The Australian government's cyber security agency has confirmed it pressured organisers of a major conference to scrap two speakers a week out from the event.
Head of the Australian Signals Directorate's Australian Cyber Security Centre Rachel Noble confirmed she asked CyberCon 2019 organisers to withdraw invitations for Thomas Drake and Suelette Dreyfus to speak at the event.
Mr Drake was a former senior executive of the US National Security Agency. He became the first American charged with espionage in nearly 40 years in 2010 for leaking details of mass surveillance programs. His case inspired Edward Snowden to go public about the NSA's spying in 2013, due to the reprisals Mr Drake suffered.
Dr Dreyfus is a Melbourne University lecturer whose field of research includes digital security and privacy and the impact of technology on whistleblowing.
Ms Noble told Senate estimates on Wednesday night she asked organisers to pull the pin, in response to a proposal for Mr Drake and Dr Dreyfus to appear on a panel with Mr Snowden via video-link.
"At that point my judgement was based on I guess all of those speakers, that they are known public advocates for unauthorised disclosure or the leaking of classified information outside of legitimate whistleblowing or lawful whistleblowing schemes," Ms Noble said.
"My concern was that firstly those presentations weren't consistent with the objectives of the conference which was actually about cyber security and helping Australians raise their awareness and technical knowledge about cyber security issues and secondly my concern that there was a risk that those speakers would express views that are inconsistent with Australian government laws and our processes and our values."
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But Dr Dreyfus said neither she or Mr Drake were going to speak about whistleblowing.
"Ironically, Mr Drake was speaking about 'The Golden Age of Surveillance'. I was speaking about the technology of secure digital drop boxes which are being used as an anti-corruption tool in Europe - including by government agencies - to improve internal security," Dr Dreyfus said.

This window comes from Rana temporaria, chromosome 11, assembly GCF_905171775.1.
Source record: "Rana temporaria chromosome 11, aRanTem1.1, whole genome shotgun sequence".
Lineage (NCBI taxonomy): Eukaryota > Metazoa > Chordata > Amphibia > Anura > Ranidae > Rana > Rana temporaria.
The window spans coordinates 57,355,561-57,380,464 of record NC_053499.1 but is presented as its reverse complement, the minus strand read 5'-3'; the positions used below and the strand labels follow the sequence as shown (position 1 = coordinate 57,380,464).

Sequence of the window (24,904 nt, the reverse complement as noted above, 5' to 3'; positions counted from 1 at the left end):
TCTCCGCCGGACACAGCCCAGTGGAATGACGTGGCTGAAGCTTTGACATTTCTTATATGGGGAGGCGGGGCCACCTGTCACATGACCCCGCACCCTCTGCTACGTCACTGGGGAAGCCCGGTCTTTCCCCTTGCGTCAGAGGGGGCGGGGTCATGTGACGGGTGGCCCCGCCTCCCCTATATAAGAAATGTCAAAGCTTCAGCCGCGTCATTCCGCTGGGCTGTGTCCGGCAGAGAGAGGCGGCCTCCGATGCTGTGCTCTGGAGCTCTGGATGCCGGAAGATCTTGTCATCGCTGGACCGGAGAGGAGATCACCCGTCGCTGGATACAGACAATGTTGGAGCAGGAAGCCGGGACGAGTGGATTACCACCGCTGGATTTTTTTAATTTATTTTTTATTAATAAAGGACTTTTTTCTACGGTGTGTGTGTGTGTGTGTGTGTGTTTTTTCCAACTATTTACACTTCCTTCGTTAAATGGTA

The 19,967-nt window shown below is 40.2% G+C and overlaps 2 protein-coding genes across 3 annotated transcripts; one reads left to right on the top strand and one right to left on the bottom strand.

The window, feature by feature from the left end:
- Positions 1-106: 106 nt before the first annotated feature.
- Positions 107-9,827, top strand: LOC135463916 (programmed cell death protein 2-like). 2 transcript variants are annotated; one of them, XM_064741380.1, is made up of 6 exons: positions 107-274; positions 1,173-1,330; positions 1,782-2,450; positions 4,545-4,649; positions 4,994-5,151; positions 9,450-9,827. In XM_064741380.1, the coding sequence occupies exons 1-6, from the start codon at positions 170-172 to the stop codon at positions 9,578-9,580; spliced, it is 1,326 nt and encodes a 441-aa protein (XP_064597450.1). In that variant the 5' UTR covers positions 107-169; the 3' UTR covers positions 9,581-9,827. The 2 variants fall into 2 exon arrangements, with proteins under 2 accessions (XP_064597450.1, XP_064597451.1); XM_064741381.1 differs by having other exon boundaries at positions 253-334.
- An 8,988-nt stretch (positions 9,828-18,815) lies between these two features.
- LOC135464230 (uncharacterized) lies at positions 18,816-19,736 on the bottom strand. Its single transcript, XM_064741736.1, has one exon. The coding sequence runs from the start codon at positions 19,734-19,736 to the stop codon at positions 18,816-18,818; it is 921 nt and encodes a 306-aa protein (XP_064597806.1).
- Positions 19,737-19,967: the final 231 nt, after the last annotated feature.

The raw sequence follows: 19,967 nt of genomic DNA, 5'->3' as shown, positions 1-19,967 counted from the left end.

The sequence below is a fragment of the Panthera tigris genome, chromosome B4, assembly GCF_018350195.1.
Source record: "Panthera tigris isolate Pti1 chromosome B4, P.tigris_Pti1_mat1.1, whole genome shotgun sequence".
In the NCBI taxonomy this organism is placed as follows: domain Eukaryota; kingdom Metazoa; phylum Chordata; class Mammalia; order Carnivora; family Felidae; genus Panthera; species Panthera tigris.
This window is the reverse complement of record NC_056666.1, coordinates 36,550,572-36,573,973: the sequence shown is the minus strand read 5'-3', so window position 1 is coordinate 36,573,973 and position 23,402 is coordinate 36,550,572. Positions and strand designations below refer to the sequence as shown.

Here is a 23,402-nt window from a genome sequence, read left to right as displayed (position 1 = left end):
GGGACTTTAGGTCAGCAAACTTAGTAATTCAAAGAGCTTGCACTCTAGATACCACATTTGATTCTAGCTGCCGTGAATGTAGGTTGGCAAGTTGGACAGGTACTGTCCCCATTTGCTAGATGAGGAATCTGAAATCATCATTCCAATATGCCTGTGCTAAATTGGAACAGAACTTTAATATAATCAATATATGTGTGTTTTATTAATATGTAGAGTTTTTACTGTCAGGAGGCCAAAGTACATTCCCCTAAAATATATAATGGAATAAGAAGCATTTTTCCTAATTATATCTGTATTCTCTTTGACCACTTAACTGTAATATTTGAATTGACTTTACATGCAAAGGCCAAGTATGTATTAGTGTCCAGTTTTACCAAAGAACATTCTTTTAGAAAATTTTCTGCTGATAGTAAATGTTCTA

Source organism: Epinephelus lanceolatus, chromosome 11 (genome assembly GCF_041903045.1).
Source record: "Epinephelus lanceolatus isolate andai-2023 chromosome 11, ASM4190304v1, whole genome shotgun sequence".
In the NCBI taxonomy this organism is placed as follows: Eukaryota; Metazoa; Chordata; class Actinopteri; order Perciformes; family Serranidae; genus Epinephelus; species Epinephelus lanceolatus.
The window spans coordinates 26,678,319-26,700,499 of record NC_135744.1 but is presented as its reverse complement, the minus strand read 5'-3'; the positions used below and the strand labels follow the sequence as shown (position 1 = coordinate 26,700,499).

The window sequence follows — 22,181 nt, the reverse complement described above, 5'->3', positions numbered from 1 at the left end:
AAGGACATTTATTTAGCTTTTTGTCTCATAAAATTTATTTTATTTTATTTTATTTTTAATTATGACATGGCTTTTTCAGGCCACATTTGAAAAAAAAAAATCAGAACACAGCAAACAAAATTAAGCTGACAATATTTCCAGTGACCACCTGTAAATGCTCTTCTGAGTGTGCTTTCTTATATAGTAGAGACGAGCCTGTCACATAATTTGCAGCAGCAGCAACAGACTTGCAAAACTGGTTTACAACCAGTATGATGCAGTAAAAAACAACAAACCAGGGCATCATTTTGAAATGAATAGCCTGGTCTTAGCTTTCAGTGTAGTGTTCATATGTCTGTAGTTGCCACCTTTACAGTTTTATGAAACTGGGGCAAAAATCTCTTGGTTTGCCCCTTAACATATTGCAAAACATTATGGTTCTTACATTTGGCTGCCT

"[The centre] knew full well these were our talk topics because they had seen the final slides and abstracts -yet they still removed us from the speakers' list.
"Here's an Australian value: calling out bad behaviour by our federal government."
Dr Dreyfus said the centre's admission "suggests a deeper, more pervasive approach to shutting down public discussion".
"Silence the academic from presenting research at a conference, gag the journalist from writing the story, raid the publisher who dares to run the news. There's an emerging pattern," she said.
"Whistleblowers should be properly protected when they reveal war crimes, corruption or other acts of illegality. Every major media organisation in Australia who ran blacked out their news pages as part of the 'Your Right to Know' blitz this week also wants better laws to protect whistleblowers; it is one of their six planks that the current law be changed."
Mr Drake told The Guardian earlier this month the cancellation of his speaking invitation was "Orwellian".
Meanwhile, Defence Minister Linda Reynolds has also weighed in on reports that intelligence agencies determined China was responsible for a cyber-attack on the Australian parliament and three political parties before the May election.
Questioned about the government's decision not to publicly name China as the source of the attack, Senator Reynolds said: "Public attribution is just one of the many responses Australia has in its toolkit."
"Not all of Australia's responses to cyber incidents will be made public," Senator Reynolds said.
"The government publicly attributes when it's in the nation's interest to do so, so it is very much a case by case basis."